As I love the craft side of self-publishing and have some design chops having studied graphics in art school, I figured I would use the tools I already have to shoot, make and promote a periodical. I’ve been a serious street photographer since the late 80s and have a camera on me all the time so it seemed like an obvious thing to do.

The plan is to gather a handful of decent images every 4-6 weeks then edit and sequence them into a tiny home printed zine. From each edit there should be some strong photographs that can then be submitted to my agency for curation and consideration for editorial and commercial licensing.

As I settle into this project I am already thinking of spinoff projects, including timed print sales and an annual best of book.

Niall O’leary, Creative Director at Millennium Images, said of my work the I “like to find mystery and menace in the everyday”. He’s right. And that’s what Passerby is all about.

Pricing & Negotiating: Photography Retainer For Social Media

by Craig Oppenheimer Wonderful Machine

Concept: Still life and lifestyle images featuring beverages and products

Licensing: Collateral use of up to 10 images per shoot

Photographer: Still life and portraiture specialist

Client: Beverage company

Here is the estimate:


A photographer came to me looking for help with developing a retainer agreement for a beverage company. The photographer had a previous working relationship with this brand, and they required a consistent stream of content for use on their social media channels. Additionally, the company operated multiple brands, and they had the same need for each brand. Each shoot would be similar and would involve a mix of still life images of the beverages, and possibly lifestyle images of people enjoying or interacting with the products as well. The location for each shoot would be provided by the client, and having done this multiple times, the photographer had a good sense of the limited production footprint the client wanted, and a rough sense of what they might be comfortable paying upfront as a retainer.

Pros and Cons of Negotiating A Retainer

Negotiating a retainer agreement can be a bit tricky, but there can be major benefits for both the photographer and the client. For a photographer, the benefit of a retainer is that a client is willing to commit to a large amount of money and multiple shoots upfront. For a client, a retainer allows them to offload finances in one lump sum, rather than having to pay for each individual assignment, and this often alleviates accounting headaches.

However, retainers do sometimes come with downsides. A photographer will need to be able to keep track of how a retainer is being applied, and will ideally be ready to present these numbers to a client when asked. Also, sometimes clients feel that after a retainer is paid, they can control the photographer’s calendar, and that can sometimes become problematic if a photographer has other clients they would like to shoot for as well. A retainer also typically works best if each shoot that is to take place is more or less the same in terms of creative direction, deliverables, and usage. A retainer can be a win/win if the right set of circumstances present themselves, as they did in this case.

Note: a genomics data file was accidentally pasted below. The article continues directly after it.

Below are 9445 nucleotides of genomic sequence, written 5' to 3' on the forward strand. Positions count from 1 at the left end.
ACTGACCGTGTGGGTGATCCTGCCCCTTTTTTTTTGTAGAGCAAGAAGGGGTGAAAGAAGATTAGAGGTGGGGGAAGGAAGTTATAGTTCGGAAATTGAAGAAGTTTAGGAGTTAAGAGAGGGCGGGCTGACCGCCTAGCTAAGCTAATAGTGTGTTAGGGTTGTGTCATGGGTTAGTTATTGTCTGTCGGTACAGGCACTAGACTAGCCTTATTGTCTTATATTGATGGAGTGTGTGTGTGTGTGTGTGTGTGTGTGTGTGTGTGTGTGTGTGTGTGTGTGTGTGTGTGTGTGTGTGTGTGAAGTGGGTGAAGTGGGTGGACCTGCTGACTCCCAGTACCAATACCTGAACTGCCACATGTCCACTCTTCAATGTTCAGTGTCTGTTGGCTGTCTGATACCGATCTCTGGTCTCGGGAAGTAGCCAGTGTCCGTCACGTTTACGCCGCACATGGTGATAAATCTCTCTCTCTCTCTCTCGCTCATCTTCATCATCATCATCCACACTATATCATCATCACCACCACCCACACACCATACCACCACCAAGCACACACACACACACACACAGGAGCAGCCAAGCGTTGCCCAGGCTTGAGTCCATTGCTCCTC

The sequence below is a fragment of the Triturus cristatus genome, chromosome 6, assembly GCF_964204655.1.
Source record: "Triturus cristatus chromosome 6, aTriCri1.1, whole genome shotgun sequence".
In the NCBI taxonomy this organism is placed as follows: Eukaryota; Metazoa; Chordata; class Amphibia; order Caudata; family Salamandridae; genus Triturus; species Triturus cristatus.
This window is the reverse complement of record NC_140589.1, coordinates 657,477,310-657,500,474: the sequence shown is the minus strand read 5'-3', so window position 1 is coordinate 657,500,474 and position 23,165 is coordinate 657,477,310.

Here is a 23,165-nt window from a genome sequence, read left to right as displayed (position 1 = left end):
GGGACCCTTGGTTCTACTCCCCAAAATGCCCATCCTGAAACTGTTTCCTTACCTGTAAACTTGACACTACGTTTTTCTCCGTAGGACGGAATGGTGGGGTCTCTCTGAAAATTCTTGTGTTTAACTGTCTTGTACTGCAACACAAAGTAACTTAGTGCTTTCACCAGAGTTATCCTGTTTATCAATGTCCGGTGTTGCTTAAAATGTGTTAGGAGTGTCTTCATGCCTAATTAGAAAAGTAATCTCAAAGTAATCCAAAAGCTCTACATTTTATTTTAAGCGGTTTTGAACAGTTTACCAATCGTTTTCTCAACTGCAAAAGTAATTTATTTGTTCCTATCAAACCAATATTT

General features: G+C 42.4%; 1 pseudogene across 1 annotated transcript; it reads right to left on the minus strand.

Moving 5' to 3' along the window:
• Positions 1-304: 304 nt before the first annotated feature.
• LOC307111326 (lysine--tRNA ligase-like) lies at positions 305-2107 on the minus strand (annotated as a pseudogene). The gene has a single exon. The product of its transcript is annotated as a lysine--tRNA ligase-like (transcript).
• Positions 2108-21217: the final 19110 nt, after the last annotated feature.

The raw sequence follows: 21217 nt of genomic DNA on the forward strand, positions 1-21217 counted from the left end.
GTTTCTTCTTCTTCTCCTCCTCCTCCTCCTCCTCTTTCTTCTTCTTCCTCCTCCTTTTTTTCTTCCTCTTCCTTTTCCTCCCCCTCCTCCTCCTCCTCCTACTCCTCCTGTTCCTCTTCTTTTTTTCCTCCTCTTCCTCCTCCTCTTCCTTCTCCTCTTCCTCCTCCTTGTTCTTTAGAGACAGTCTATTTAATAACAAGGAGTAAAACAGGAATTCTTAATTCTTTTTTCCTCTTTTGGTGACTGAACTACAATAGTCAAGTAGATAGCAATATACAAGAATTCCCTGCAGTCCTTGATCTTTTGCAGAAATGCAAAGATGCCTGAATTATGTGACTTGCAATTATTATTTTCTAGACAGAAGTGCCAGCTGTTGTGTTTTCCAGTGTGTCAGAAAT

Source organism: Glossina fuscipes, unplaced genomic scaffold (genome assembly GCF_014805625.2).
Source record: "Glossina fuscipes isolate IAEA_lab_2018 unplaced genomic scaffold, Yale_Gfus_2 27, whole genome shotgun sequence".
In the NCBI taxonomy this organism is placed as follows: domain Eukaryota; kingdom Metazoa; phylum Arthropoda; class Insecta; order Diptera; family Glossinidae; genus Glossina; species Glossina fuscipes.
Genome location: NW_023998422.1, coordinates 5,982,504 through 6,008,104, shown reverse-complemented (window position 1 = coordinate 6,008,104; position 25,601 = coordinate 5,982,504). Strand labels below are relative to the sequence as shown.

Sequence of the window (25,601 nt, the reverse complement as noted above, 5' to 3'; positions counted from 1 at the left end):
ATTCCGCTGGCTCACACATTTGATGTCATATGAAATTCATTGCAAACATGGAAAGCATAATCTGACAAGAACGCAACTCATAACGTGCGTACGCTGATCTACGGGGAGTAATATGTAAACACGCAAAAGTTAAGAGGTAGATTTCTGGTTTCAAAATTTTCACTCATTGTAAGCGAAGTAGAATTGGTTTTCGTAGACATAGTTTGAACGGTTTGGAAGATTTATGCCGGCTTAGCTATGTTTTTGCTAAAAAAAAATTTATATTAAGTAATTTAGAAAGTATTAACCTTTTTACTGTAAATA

Building A Retainer Agreement

The first step was to determine how much to charge for photography fees and expenses and outline the needs of the project. Based on pricing for previous projects, we knew the client was willing to spend about $5,000 for a shoot, inclusive of a $1,500 fee for the photographer, plus expenses. They also anticipated walking away with 10 images to use for collateral purposes (mainly social media). Based on that, and knowing they hoped to do one shoot a month for a year, we came up with a retainer fee of $60,000 ($5,000 x 12 shoots). Below is a breakdown of the expenses we detailed in the agreement.

  • Photographer Fees: We noted that the photographer’s creative/licensing fee would be $1,500/day and include collateral use of 10 images in perpetuity. If a pre-pro day was needed, that would be $500/day.
  • Crew: Most of the projects would just require one assistant, but I listed the fees per day for both a first assistant and a digital tech. I considered adding a producer line item and additional assistants/crew if the projects ever expanded to include talent and a higher production level, but ultimately based the crew list on what was included on previous projects. Additionally, if more crew became necessary with increased project scope, the photographer would still have an opportunity to estimate each project ahead of time and add those elements in at that point.
  • Post Production: We noted that retouching would be $50 per hour, but purposefully didn’t list a total amount of time, with the intention of that it would be quoted with each job.
  • Casting and Talent: Since this could vary wildly, we noted that this was TBD and would be based on the creative direction for each shoot.
  • Equipment: We anticipated $500 per day would cover basic equipment, and the photographer would plan to bring their own gear. If more elaborate lighting setups were needed, that could be quoted on each estimate ahead of time.